Under Canadian regulations, processors are allowed to use pH and Aw (independently or in combination). There is no actual ‘prescribed’ regulatory standard such as a ‘5-Log reduction’ . However, the 5-Log reduction does become a regulatory performance standard required for US exports.


2. Listeria monocytogenes

Under Canadian regulations (Health Canada’s Policy on Listeria monocytogenes in RTE Foods), processors are allowed to sell these products, provided that the product does not exceed a count greater than 100 CFUs/g during its usable shelf-life. This is monitored regularly through CFIA’s mandated testing of RTE products (i.e., CFIA Category 2B).

Daniel Dorigiola

Co-Owner / QA Manager – Venetian Meat and Salami Co. Ltd., Hamilton, Ontario

“We have used the services from Quantum Food Solutions for a number of years to help us manage our written food safety program and validate our food safety controls (e.g., cooking, cooling, fermented/dry-cured products). We are very pleased with their practical approach to resolving issues and finding opportunities for process improvement. We certainly appreciate the high level of service they continue to provide our company and highly recommend their services”.

Pawel Zwerello

HACCP Coordinator, Sikorski Sausages, London, Ontario

“Renzo is very knowledgeable in Food Sciences, and we hired him as a process authority to help us approve a custom process, which received ‘no objection’ from CFIA. Renzo works in an efficient, professional and timely manner. We look forward to working with Renzo in the future, and have no reservations on recommending him to others looking to improve their processes and take their Food Safety to the next level. Thanks Quantum!”

Marius Kamerbeek

Plant Manager, Erie Meats, Listowel, Ontario

“We manufacture cooked meat and poultry products at our federal facility. We hired Quantum to evaluate our cooking processes including our smokehouses and spiral oven. We appreciate their high quality of service that has enabled us to comply with CFIA and FSIS requirements. We certainly recommend their services.”

Pete Holowachuk

Quality Manager, Winkler Meats Ltd., Winkler, Manitoba.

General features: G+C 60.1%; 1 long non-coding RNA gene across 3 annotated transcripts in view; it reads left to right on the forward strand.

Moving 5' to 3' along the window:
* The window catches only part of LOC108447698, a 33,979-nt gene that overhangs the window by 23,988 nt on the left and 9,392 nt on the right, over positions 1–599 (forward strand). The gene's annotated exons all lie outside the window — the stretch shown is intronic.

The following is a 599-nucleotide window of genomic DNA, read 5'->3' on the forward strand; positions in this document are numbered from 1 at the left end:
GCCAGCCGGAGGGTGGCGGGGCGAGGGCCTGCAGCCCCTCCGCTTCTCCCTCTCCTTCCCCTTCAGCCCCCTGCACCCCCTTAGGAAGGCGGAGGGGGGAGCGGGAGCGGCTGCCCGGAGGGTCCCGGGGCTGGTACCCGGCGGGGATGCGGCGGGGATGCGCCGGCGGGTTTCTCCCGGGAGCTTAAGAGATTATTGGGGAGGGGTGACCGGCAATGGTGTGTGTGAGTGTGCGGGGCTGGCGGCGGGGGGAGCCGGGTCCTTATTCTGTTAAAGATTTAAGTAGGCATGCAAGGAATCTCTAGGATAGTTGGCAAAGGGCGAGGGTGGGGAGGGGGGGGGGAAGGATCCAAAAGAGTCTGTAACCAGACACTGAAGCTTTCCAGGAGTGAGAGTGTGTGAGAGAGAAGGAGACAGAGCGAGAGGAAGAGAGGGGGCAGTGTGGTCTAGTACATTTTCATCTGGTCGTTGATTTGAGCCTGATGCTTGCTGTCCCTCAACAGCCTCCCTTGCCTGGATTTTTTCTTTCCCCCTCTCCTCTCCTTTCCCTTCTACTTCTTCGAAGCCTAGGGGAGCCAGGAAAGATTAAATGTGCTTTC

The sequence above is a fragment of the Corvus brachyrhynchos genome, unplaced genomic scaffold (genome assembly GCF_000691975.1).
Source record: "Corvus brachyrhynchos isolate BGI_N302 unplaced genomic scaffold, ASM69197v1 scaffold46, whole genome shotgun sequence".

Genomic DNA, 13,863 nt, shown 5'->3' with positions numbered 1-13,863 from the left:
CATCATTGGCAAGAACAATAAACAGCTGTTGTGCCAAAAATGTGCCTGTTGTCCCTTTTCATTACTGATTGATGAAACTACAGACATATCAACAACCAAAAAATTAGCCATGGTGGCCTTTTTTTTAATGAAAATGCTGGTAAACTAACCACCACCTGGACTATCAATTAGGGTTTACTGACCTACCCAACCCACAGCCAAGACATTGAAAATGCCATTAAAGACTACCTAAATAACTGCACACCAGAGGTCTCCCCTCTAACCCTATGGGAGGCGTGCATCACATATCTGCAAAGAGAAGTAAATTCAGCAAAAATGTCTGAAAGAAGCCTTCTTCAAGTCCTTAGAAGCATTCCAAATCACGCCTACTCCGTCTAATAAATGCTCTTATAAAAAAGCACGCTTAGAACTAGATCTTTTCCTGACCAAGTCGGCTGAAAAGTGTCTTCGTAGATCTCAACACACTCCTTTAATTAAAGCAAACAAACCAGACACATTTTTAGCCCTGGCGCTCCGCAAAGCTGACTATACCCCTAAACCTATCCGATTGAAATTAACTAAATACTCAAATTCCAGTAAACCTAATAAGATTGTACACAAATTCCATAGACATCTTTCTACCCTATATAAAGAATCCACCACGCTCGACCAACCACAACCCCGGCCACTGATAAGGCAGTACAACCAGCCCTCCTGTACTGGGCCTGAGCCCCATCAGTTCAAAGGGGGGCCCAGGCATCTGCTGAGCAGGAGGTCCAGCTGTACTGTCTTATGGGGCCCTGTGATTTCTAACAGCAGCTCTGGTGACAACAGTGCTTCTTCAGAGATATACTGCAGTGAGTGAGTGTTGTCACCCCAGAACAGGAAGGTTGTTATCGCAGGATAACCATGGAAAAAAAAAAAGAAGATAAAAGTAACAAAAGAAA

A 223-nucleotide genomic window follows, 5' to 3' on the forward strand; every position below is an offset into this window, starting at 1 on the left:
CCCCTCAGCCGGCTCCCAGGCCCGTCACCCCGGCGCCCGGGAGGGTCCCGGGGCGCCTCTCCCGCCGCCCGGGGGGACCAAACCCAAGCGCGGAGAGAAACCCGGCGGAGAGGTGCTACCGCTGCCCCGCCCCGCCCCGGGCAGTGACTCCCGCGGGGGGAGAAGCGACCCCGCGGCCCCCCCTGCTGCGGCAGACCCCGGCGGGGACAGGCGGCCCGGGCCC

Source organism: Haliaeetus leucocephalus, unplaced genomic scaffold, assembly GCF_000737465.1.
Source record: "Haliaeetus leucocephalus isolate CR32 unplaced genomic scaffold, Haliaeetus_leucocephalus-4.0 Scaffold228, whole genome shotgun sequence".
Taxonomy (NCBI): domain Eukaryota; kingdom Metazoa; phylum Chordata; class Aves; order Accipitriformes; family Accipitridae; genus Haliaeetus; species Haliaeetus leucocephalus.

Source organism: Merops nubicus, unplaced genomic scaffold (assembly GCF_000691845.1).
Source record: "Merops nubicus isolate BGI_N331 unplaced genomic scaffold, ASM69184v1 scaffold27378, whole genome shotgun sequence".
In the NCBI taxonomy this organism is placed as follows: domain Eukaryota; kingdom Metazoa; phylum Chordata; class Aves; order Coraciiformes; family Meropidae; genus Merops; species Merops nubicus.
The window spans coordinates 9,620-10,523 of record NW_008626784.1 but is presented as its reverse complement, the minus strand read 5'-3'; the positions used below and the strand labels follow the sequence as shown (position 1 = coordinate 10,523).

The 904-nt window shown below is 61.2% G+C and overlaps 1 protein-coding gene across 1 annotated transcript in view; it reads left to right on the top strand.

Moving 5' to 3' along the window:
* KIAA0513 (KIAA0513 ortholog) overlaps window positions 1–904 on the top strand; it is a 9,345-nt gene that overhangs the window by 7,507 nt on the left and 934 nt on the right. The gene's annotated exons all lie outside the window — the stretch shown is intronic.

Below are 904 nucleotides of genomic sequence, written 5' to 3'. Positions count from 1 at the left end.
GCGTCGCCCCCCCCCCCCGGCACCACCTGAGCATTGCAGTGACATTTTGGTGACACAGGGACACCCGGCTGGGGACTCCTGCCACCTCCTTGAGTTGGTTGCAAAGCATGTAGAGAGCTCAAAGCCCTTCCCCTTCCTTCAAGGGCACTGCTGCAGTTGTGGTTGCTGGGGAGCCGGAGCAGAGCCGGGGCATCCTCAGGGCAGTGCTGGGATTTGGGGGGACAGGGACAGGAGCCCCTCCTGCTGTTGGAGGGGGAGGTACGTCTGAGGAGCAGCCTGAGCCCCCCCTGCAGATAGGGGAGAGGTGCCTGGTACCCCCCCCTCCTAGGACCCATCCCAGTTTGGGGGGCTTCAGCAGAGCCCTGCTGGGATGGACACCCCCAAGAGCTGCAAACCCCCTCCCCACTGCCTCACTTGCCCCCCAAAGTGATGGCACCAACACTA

“We are a CFIA inspected plant certificated to the BRC Global Standard for Food Safety. Renzo came to us highly recommended and we have contracted him on multiple occasions to validate our cooking and chilling processes. He uses a practical approach and specialized tools that allow him to provide a fairly comprehensive service. We look forward to working with him again and definitely recommend him to anyone looking for a robust, yet affordable food safety service.”

Stefan Cartmale

General Manager, Bright Cheese Ltd., Bright, Ontario.

“Thank you Quantum for all of the work to help us attain BRC certification. It has been one of the most rewarding achievements of my lifetime and I am so proud that we were able to achieve the BRC AA rating! By doing so, it has opened many new doors for us and also enable us to expand and continue to grow our business. We definitely recommend Quantum’s food safety services.”

Ramon Eberle

Plant Manager, Stonetown Artisan Cheese Ltd., St. Marys, Ontario.

This is to acknowledge that Renzo Gomez from Quantum Food Solutions facilitated the
installation of a solid HACCP plan, which allowed us to reach our goal of becoming federally licensed with CFIA. Thanks to our upgraded food safety standards, we were able to get in to business with Farm Boy and sell our product in new markets outside of Ontario. His service is affordably priced, very streamlined and his communication is honest and straight forward. It was a pleasure to work with Renzo Gomez and we are looking forward to work with him again in the future”

Julia Banton

Vice President of Operations, Kitchen Partners Limited, Edmonton, Alberta.

“Renzo has a wealth of knowledge, whilst maintaining a logical and common sense outlook to the tasks ahead. His approach is unique to that of other consultants I have worked with, in that he is pragmatic and makes light work of global codes/standards. We definitely look forward to continuing to work together and highly recommend Quantum to anyone looking to upgrade their food safety and quality systems.”

About Us

Quantum Food Solutions Inc. is a group of seasoned, high-caliber food safety professionals. Our backgrounds are exclusive to the food processing industry and include: Food Safety, Food Microbiology, Biological Engineering, Thermal Processing Operations and Statistical Process Control. We work with all GFSI schemes (BRC, FSSC 22000 and SQF) as well as federally inspected food establishments, CFIA.